The idea of electric pumps is not new. They have actually been used in flight, for instance, on the secondary propulsion system of the Agena upper stage. I myself talked with NASA regarding the potential of electric propellant pumps more than a decade ago (prior to my work with JPL), and more recently through formal proposal submission regarding specialized rocket applications. Some companies (including Lockheed) claim certain IP on variants, most probably unenforceable as such has been both discussed openly for a long time and used long ago (I think even Goddard used electric pumps at some point during testing).

    Anyway, without getting into specifics, for certain applications electrically driven systems can rival a gas-generator cycle if implemented correctly (if employing cutting edge technology); this is not true across the board, but there are applications where electrical systems become competitive. However, composites can also get you respectable results. So again, it all depends on your goals…


  14. Habitat Hermit says:

    Monroe L King Jr. are you familiar with SS2S? Granted their aim seems to be “just” reaching space rather than orbiting but multiply the volume of that rocket by let’s say ten and it’s still a fairly small rocket.

    Gary C. Hudson wrote:
    “Oh, and don’t ever build a rocket with a fineness ratio greater than ten!”

    I thought I might be missing a joke but now I’m confused; is that ratio & statement based on measuring the width between the tips of the fins rather than the maximum width of the body?

  15. Gary- Thank you 10K is way too high as I suspected, the comment about the launcher doesn’t pertain to the N-Prize because the new rules, actually the old rules but there are some rule changes that reduce the goal to FUEL. It’s more complicated than that but it is the main concern. I just wanted some realistic number on the size of a small conventional orbital launch vehicle.


  16. Monroe says:

    I’m sure SS2S is going to get there (I have chatted with Richard Nakka) but that is to “Space” not orbit. “Go-fast” already proved a space shot. What we are looking at is cheap orbital insertion from that point exactly. Specifically with a Light Gas Gun. The acceleration is a huge problem however for a track able satellite. Thanks for any comments I know the N-Prize is Laughable to most real scientist, But that wasn’t the idea in the first place. I might be interested in some of that consulting if your really interested in an N-Prize attempt and you can contact at


  17. Jonathan Goff Jonathan Goff says:

    I definitely agree with your points three and four. Pressure fed makes sense in some cases, but there is a bit to be said for pumps. There was an interesting analysis in the latest AIAA Journal of Propulsion and Power about electric driven pumps vs. pressure-fed systems. As you say, there’s benefits and drawbacks to both approaches, and Your Mileage Will Vary depending on system details.

    I kind of like the idea though of using brushless electric motors as a sort of electric “transmission” for turbopumps though. By doing that you can avoid having to do interpropellant rotating seals, and adding in something like a TAN system with its own pump becomes a lot easier. For instance, imagine taking an RL-10, and splitting off the LOX pump entirely with it’s own electric motor. You then put an electric motor/generator on the LH2 side, and take the excess power that isn’t being used by the LH2 pump, and converting it to energy to run the LOX pump. Get rid of the big gear box, make startups a lot simpler (since you have a great high-torque motor to get things started), get rid of interpropellant seals and stuff, make adding TAN easier…And with good brushless DC motors being so high power efficiency, you really don’t lose much power compared to a more traditional gear-based system.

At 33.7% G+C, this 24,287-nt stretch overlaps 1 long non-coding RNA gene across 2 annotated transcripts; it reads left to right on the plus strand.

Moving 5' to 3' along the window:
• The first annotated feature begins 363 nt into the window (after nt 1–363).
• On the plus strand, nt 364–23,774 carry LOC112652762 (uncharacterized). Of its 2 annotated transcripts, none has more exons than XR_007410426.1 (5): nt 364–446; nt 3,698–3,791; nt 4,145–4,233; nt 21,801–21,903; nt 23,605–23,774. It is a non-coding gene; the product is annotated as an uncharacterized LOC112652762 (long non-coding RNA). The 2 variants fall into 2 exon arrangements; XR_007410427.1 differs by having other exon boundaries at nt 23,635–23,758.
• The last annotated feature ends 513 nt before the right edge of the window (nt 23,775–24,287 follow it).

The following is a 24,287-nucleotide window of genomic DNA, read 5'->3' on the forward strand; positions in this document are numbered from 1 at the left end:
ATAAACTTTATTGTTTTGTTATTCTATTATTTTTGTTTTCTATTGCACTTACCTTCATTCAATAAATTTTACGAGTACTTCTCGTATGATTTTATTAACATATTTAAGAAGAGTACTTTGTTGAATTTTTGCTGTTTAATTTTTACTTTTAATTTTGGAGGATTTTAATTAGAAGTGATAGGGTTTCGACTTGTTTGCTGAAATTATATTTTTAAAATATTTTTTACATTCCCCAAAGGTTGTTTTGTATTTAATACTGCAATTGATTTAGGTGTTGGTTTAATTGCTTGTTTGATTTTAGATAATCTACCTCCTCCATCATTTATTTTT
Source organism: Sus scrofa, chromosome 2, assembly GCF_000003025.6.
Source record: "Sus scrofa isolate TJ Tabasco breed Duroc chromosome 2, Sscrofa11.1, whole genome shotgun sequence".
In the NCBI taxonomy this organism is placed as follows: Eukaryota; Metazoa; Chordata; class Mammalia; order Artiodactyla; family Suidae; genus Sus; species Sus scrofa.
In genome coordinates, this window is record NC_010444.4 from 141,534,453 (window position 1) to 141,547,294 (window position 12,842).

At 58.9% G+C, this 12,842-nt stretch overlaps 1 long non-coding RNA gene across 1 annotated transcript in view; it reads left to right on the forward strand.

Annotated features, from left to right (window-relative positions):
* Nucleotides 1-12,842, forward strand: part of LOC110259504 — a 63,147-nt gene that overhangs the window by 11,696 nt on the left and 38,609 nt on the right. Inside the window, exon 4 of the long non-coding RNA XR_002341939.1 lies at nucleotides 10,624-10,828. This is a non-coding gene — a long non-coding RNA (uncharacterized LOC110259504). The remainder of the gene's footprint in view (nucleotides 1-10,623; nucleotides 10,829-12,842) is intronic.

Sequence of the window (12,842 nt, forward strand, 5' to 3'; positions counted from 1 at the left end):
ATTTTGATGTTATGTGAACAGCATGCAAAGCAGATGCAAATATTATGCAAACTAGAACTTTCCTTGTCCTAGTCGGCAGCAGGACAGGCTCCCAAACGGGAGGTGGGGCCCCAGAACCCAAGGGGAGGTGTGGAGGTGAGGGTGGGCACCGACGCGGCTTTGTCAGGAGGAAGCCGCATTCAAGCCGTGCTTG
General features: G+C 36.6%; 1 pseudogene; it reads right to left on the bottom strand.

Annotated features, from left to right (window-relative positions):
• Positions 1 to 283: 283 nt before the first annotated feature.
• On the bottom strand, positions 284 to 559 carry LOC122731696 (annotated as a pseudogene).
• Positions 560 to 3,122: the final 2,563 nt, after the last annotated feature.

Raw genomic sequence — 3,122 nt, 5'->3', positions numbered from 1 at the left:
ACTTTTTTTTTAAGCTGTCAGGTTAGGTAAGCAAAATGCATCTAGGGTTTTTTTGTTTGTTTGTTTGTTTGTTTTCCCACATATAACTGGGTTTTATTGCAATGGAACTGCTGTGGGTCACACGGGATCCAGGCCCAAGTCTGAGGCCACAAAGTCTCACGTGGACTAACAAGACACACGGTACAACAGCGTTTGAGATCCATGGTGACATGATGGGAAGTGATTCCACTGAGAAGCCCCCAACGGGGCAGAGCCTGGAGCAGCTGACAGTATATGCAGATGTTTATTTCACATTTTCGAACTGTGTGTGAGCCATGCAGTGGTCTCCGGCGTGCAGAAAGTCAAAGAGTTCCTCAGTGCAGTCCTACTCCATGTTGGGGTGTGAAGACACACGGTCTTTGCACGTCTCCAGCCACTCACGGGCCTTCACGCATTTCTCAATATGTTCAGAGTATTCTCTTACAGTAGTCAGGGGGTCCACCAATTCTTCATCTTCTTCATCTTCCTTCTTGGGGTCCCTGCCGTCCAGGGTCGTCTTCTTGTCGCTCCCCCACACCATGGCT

18. Monroe says:

    “There is no “magical minimum” GLOW for a launcher”
    There is a minimum it may not be magical but it is there. My point is and always has been it’s to big to make an interesting attempt for a completion such as the N-Prize to costly for such a small Prize spending that much money just doesn’t make since when you could go for the X-Prize if you can achieve orbit with something that big.
    I don’t suggest it cant be done but John- did say “unless your a multi-millionaire find another hobby” and I have to agree any conventional attempt would be too expensive. Even an unconventional attempt without a quarter-million dollars to spend for permits and insurance in the US would still be hypothetical.


  19. Don’t very small launchers suffer from some inefficiency due to a basic solid geometry phenomenon? Larger launchers can hold proportionately more propellant in relation to their dry weight.

    This is not a knock on very small launchers, merely stating what I believe is a fact.

    I think that there is a significant role for very small launchers because of the potential market for both micro-and nanosats.